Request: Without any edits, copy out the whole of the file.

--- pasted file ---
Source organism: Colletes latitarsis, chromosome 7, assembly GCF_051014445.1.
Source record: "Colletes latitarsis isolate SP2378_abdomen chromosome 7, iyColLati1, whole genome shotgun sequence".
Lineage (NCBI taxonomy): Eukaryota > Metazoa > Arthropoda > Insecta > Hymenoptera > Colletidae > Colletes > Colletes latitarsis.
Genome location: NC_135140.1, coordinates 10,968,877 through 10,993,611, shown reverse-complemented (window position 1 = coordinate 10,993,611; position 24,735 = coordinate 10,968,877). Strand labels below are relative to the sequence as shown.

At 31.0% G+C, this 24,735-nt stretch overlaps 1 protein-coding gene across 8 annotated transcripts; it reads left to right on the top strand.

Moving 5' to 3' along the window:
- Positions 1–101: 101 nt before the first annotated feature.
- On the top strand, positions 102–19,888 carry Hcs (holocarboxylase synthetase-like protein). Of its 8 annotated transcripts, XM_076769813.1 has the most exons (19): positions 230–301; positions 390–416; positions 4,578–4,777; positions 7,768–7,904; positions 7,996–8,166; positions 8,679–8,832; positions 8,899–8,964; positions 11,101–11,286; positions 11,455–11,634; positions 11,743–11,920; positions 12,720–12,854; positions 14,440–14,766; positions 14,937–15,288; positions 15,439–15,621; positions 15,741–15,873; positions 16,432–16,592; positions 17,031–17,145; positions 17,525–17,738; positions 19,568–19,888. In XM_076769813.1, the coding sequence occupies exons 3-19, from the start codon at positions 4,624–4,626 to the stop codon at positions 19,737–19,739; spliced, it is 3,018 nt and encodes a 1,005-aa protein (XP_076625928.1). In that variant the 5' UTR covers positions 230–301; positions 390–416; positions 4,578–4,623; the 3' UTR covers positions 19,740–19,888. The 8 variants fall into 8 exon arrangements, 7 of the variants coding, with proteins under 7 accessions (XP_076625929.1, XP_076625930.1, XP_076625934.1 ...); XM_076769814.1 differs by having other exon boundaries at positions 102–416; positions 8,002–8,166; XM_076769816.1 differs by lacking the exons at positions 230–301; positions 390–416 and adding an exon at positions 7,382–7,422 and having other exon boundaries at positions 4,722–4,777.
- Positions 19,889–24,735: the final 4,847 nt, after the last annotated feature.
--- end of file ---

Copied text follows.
Source organism: Colletes latitarsis, chromosome 7, assembly GCF_051014445.1.
Source record: "Colletes latitarsis isolate SP2378_abdomen chromosome 7, iyColLati1, whole genome shotgun sequence".
Lineage (NCBI taxonomy): Eukaryota > Metazoa > Arthropoda > Insecta > Hymenoptera > Colletidae > Colletes > Colletes latitarsis.
Genome location: NC_135140.1, coordinates 10,968,877 through 10,993,611, shown reverse-complemented (window position 1 = coordinate 10,993,611; position 24,735 = coordinate 10,968,877). Strand labels below are relative to the sequence as shown.

At 31.0% G+C, this 24,735-nt stretch overlaps 1 protein-coding gene across 8 annotated transcripts; it reads left to right on the top strand.

Moving 5' to 3' along the window:
- Positions 1–101: 101 nt before the first annotated feature.
- On the top strand, positions 102–19,888 carry Hcs (holocarboxylase synthetase-like protein). Of its 8 annotated transcripts, XM_076769813.1 has the most exons (19): positions 230–301; positions 390–416; positions 4,578–4,777; positions 7,768–7,904; positions 7,996–8,166; positions 8,679–8,832; positions 8,899–8,964; positions 11,101–11,286; positions 11,455–11,634; positions 11,743–11,920; positions 12,720–12,854; positions 14,440–14,766; positions 14,937–15,288; positions 15,439–15,621; positions 15,741–15,873; positions 16,432–16,592; positions 17,031–17,145; positions 17,525–17,738; positions 19,568–19,888. In XM_076769813.1, the coding sequence occupies exons 3-19, from the start codon at positions 4,624–4,626 to the stop codon at positions 19,737–19,739; spliced, it is 3,018 nt and encodes a 1,005-aa protein (XP_076625928.1). In that variant the 5' UTR covers positions 230–301; positions 390–416; positions 4,578–4,623; the 3' UTR covers positions 19,740–19,888. The 8 variants fall into 8 exon arrangements, 7 of the variants coding, with proteins under 7 accessions (XP_076625929.1, XP_076625930.1, XP_076625934.1 ...); XM_076769814.1 differs by having other exon boundaries at positions 102–416; positions 8,002–8,166; XM_076769816.1 differs by lacking the exons at positions 230–301; positions 390–416 and adding an exon at positions 7,382–7,422 and having other exon boundaries at positions 4,722–4,777.
- Positions 19,889–24,735: the final 4,847 nt, after the last annotated feature.